These days Sen. Elizabeth Warren's (D-Mass.) every waking moment is scrutinized for insight as to whether she'll run for president. But regardless of whether she chooses to enter the fray, she is in the midst of establishing herself as one of the most forceful analysts of the failures of the American promise in national politics.
A speech Warren gave Wednesday is yet another example of her ability to wax eloquent on ideas about political economy that no potential establishment candidate in either party is willing to touch.
"All of the new money earned in this economy over the past generation — all that growth in the GDP — went to the top."
The address: At a summit on wages sponsored by the AFL-CIO labor federation, Warren roused her audience with a sweeping indictment of trickle-down economics, the idea that relaxing taxes and regulations on corporations and the wealthy will produce gains for the economy that will find their way to ordinary workers.
Warren began by explaining the success of the post-war boom, and the globally unprecedented nature of the mid-20th-century middle class:
"Coming out of the Great Depression, America built a middle class unlike anything seen on earth," she said. "From the 1930s to the late 1970s, as GDP went up, wages went up pretty much across the board. In fact, 90% of all workers — everyone outside the top 10% — got about 70% of all the new income growth. Sure, the richest 10% gobbled up more than their share — they got 30%. But overall, as the economic pie got bigger, pretty much everyone was getting a little more."
Warren went on to illustrate how the ascendance of President Ronald Reagan, and a radical new ideology of trickle-down economics, changed things dramatically. Beginning in the early '80s, wages began to stagnate, while expenses for everything from education to health care to housing continued to rise. As the economy grew, the results in fact trickled upward.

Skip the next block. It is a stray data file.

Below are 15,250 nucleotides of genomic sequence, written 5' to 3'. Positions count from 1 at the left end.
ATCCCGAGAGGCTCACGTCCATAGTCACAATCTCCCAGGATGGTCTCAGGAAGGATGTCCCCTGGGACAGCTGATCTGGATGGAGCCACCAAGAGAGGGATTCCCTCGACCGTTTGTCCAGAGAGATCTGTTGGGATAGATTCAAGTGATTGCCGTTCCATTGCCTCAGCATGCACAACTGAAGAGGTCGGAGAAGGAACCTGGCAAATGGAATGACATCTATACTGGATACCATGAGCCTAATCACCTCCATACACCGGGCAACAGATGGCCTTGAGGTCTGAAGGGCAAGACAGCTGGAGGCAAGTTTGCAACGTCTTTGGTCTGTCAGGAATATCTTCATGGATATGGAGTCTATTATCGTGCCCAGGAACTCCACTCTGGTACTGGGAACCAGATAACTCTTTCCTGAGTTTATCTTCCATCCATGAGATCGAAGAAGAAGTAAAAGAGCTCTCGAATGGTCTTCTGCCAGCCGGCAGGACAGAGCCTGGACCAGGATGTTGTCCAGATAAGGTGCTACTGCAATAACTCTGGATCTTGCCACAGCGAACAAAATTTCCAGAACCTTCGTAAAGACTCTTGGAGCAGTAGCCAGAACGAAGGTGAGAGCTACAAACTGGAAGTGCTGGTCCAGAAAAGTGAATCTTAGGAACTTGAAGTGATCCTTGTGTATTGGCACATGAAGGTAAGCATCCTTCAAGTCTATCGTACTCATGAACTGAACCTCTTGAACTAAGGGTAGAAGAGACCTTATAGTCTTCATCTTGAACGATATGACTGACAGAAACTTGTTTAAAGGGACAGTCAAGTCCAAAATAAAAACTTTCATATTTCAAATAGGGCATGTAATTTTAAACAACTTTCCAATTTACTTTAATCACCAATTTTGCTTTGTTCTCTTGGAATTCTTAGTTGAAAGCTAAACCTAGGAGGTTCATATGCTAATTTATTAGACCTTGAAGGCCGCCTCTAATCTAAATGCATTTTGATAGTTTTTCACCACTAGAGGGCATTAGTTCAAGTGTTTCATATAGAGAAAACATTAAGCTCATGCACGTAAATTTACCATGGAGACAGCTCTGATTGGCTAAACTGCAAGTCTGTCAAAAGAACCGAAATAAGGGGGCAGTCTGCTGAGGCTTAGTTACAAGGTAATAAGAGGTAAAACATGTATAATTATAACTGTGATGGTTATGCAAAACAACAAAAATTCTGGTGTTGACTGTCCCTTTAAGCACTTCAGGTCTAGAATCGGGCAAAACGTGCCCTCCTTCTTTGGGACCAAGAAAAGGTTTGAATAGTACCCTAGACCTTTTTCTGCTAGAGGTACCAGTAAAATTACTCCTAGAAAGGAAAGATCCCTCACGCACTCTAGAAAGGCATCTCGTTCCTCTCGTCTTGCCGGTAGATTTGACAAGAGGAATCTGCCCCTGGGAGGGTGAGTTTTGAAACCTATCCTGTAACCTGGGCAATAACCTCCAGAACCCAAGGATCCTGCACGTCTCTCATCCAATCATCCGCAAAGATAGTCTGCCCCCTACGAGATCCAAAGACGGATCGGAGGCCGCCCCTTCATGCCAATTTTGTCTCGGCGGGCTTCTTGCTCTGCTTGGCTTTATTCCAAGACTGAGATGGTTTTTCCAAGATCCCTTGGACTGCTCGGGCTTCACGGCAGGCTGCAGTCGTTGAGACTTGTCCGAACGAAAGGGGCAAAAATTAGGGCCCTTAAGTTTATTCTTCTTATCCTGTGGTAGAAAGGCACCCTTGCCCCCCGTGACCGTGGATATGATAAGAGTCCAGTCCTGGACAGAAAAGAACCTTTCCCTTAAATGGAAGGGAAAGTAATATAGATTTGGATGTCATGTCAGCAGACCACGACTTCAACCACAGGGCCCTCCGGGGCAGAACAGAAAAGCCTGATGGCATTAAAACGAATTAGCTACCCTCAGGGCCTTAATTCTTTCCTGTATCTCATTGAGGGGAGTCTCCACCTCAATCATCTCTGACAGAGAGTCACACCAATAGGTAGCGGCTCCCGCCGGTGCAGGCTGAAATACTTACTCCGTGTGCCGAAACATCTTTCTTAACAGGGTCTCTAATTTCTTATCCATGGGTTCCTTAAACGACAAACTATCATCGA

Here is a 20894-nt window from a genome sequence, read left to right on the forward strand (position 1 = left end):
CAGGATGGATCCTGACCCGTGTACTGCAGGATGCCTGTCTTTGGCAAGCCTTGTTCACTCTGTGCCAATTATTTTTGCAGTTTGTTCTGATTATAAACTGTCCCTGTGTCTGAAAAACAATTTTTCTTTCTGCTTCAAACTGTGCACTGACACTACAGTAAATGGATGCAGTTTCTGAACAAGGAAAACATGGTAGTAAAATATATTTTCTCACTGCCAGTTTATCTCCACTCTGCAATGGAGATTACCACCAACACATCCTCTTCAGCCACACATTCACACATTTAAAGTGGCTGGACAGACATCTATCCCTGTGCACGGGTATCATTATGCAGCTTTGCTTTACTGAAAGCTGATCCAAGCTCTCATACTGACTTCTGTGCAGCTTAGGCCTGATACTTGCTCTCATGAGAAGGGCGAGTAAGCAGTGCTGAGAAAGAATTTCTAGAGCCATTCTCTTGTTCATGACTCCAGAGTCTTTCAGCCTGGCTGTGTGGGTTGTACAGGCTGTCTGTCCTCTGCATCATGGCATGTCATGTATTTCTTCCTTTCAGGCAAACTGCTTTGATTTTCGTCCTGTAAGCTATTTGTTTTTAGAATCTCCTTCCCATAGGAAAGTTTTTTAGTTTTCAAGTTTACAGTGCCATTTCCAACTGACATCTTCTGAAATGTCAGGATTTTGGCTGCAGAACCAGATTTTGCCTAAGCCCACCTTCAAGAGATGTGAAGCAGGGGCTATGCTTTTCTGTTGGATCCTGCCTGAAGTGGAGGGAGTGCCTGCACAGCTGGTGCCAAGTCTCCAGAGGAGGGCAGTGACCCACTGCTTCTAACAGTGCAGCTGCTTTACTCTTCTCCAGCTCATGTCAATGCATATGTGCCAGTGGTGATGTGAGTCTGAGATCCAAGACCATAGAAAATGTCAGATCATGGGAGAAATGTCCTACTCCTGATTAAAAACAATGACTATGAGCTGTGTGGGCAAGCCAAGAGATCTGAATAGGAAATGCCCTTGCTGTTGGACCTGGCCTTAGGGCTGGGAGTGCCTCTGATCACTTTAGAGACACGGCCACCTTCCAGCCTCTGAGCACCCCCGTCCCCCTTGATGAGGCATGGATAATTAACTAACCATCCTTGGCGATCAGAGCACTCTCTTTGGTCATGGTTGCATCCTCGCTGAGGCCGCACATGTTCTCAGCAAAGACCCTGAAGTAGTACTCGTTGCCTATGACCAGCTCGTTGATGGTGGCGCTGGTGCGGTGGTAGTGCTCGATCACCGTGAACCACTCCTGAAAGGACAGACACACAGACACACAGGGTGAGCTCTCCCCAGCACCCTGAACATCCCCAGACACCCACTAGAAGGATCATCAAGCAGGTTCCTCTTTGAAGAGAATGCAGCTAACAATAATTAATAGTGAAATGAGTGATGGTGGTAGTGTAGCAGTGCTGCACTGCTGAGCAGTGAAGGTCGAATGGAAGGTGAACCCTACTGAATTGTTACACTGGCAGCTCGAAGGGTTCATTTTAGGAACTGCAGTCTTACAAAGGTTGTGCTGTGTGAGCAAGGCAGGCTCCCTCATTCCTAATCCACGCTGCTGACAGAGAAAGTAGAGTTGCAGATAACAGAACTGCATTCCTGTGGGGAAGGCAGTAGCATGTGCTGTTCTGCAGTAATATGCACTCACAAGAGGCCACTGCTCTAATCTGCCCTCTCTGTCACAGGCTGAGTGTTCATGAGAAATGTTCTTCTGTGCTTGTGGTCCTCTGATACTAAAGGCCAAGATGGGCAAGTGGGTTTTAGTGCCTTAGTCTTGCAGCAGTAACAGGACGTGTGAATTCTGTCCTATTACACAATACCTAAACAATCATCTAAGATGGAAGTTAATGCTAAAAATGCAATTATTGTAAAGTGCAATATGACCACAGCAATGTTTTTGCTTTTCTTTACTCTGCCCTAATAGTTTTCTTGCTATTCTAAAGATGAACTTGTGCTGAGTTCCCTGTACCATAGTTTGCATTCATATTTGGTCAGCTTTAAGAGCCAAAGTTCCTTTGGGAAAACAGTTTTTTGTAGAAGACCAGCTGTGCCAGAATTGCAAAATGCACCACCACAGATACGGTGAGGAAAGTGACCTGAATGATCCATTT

"Since 1980, guess how much of the growth in income the 90% got? Nothing. None. Zero," she said. "In fact, it's worse than that. The average family not in the top 10% makes less money than a generation ago. So who got the increase in income over the last 32 years? One-hundred percent of it went to the top 10%. All of the new money earned in this economy over the past generation — all that growth in the GDP — went to the top. All of it."
A pox on both houses: Warren's account of the failure of free-market fundamentalism is not unique, but it is difficult to think of this sentiment coming out of the mouth of somebody who wields so much power within the Democratic Party at the moment. Sen. Bernie Sanders (I-Vt.) — the only U.S. senator who identifies as a socialist — could very well say these things and is considering a run for president, but he is purely a gadfly. The likelihood of his being elected is nil.
Warren, on the other hand, has been courted by serious party donors and received constant attention from mainstream media, and she has power within the party's leadership.
More important even than Warren's account of the failures of the Reagan era and its legacy is her willingness to think of this as a problem bigger than the Republican Party. During her speech she uses words like "structural" and points to the Democrats as complicit in the pervasiveness of trickle-down. She critiques free-trade policies and tax codes that many establishment Democrats have championed for decades.
Warren rightly reminds us that it is not some inevitability of the market but a series of public policy choices that have systematically advantaged a few at the expense of the many. Her speech didn't delve too deeply into the specific policies that would remedy this history, but she does make it clear that a political class held captive by the financial sector will neglect its citizenry, and that it is vital for the U.S. to break up its big banks in order to rebalance the republic. Warren's party would be wise to take her counsel.